How to Calculate Your Retirement Budget

By Randall Orser | Budget

Making a budget for your retirement will help to alleviate stress in your golden years and will help you to avoid spending your nest egg too soon.  Things that will affect your retirement income include inflation, rate of return on your investments, your retirement date, taxes, spending, part-time earnings and pension payments.  With a budget you will be able to make smart choices about your life in retirement that might allow you to retire earlier if you want to. 

Before starting to create your budget, you need to have your last 6-12 months of bank statements, 6-12 months of credit card statements, your last two pay stubs and those of your spouse if you are both still employed, and last year’s tax return.  Review the transactions on your bank and credit card statements and track where you have spent your money over that time.  

Group your expenses into these five categories:

1. Fixed Expenses - list all your recurring monthly, quarterly or annual payments.  These can be broken down into three parts;

  • Essentials such as food, clothing, housing, transportation and health care. 
  • Non-essential monthly payments such as tv cable and streaming, gym memberships, subscriptions and any other items that you are billed for.
  • Required monthly or non-monthly expenses such as property taxes, insurance premiums, auto insurance, and cell phone bill.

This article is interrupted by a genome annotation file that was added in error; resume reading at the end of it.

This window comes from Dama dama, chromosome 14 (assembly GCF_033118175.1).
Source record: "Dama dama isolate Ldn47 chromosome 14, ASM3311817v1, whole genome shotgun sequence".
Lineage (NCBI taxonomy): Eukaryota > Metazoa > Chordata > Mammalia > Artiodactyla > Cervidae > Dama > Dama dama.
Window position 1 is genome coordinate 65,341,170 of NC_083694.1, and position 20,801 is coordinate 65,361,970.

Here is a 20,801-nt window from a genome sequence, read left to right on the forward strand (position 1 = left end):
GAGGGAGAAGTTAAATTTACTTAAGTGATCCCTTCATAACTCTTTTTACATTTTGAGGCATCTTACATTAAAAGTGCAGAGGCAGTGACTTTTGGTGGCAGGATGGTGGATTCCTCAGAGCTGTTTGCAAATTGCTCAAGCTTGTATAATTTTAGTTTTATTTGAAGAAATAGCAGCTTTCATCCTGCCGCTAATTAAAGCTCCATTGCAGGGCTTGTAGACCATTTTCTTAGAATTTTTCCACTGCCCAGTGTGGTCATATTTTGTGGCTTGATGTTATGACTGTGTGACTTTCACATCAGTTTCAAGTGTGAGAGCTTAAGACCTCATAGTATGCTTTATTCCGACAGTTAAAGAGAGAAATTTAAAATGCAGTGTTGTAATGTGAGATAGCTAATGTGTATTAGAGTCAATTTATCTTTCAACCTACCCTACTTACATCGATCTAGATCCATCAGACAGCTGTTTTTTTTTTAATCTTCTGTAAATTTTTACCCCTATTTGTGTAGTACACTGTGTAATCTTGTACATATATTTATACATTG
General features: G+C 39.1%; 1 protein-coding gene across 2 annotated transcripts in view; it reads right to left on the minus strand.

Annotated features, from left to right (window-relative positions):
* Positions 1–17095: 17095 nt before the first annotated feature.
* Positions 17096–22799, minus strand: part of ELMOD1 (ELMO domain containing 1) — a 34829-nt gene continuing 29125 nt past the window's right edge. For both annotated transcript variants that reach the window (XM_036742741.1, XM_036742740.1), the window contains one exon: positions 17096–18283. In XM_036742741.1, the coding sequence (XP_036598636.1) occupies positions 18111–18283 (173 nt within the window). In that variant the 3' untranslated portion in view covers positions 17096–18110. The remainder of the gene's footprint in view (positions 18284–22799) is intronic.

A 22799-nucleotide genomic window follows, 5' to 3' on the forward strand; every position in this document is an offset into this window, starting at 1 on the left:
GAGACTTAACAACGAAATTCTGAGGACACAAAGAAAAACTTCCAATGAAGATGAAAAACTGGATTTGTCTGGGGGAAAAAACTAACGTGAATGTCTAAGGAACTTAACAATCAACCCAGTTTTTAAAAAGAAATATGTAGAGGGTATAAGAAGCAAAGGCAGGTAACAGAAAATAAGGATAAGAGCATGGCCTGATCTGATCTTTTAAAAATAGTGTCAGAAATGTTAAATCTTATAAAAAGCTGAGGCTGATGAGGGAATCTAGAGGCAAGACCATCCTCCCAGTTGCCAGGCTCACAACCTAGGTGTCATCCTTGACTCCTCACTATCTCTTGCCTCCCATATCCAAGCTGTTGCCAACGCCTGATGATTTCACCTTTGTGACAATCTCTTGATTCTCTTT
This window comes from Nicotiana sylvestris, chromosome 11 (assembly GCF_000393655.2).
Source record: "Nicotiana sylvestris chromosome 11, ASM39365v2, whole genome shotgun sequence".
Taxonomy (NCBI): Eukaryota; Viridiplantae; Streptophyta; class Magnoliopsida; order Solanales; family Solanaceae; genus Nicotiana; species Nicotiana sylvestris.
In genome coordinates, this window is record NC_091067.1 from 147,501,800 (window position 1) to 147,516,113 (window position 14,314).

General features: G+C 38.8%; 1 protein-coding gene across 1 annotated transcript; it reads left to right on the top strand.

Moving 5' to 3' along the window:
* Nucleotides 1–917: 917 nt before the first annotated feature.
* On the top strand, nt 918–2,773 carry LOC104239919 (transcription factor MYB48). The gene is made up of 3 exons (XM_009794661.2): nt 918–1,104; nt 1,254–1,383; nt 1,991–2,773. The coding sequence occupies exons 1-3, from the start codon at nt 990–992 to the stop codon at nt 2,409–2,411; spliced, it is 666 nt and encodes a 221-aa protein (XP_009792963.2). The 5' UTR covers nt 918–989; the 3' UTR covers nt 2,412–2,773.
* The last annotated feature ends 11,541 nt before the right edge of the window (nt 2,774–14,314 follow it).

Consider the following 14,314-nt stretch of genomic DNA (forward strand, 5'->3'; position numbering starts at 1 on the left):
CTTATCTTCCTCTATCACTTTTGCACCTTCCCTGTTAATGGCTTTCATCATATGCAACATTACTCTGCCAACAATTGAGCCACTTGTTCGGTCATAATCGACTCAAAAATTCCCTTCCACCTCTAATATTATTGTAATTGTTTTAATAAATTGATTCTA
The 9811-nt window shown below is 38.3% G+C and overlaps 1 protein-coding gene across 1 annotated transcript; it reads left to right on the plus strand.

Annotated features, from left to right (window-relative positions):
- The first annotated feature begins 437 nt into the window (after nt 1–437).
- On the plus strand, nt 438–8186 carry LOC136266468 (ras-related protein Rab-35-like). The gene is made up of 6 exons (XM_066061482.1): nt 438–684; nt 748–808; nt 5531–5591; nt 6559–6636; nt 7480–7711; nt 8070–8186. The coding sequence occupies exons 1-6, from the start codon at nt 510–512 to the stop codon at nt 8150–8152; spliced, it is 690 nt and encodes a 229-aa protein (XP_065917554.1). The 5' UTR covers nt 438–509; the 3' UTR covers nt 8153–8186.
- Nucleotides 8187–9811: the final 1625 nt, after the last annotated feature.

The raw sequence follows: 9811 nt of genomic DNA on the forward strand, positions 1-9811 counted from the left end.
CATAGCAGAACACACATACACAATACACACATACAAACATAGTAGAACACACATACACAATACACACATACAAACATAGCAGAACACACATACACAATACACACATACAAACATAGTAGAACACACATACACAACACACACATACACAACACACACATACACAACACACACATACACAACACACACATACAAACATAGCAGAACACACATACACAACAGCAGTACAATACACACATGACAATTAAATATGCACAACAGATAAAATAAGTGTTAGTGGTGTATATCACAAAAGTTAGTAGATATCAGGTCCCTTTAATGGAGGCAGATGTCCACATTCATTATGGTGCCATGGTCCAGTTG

2. Health Insurance - If your employer has been paying for your health insurance  you might have to pay it yourself when you retire.  It's a good idea to shop around for the best plan for you before you retire so that you can add an estimated monthly charge to your budget.

3. Optional Items - this includes all the fun things such as travel, outings, entertainment and hobbies.

4. Plan how you will spend your time - if you have expensive hobbies, you need to budget for them.  Consider ways in which you can reallocate money from things that are less important to items that are more important, such as downsizing your house to pay for travel.

5. Calculate fixed vs variable costs - by totalling all your fixed expenses and non-fixed expenses separately then dividing your fixed expenses into the total expenses.  You will then know how much of your retirement fund will need to go towards fixed expenses and how much you will have left for other things.  If it doesn't look like enough for travel and other fun things you might have to consider a lifestyle change such a not paying huge house and car payments.  

The bottom line is that if you want to have more fun in your retirement, you have to find ways to lower your fixed expenses so that you have more to spend on the interests that you enjoy.



About the Author

President/CEO Number Crunchers® Accounting Inc. Learn how to just say stuff it to this bookkeeping thing with our 'Just Say: "Stuff It" To Bookkeeping program.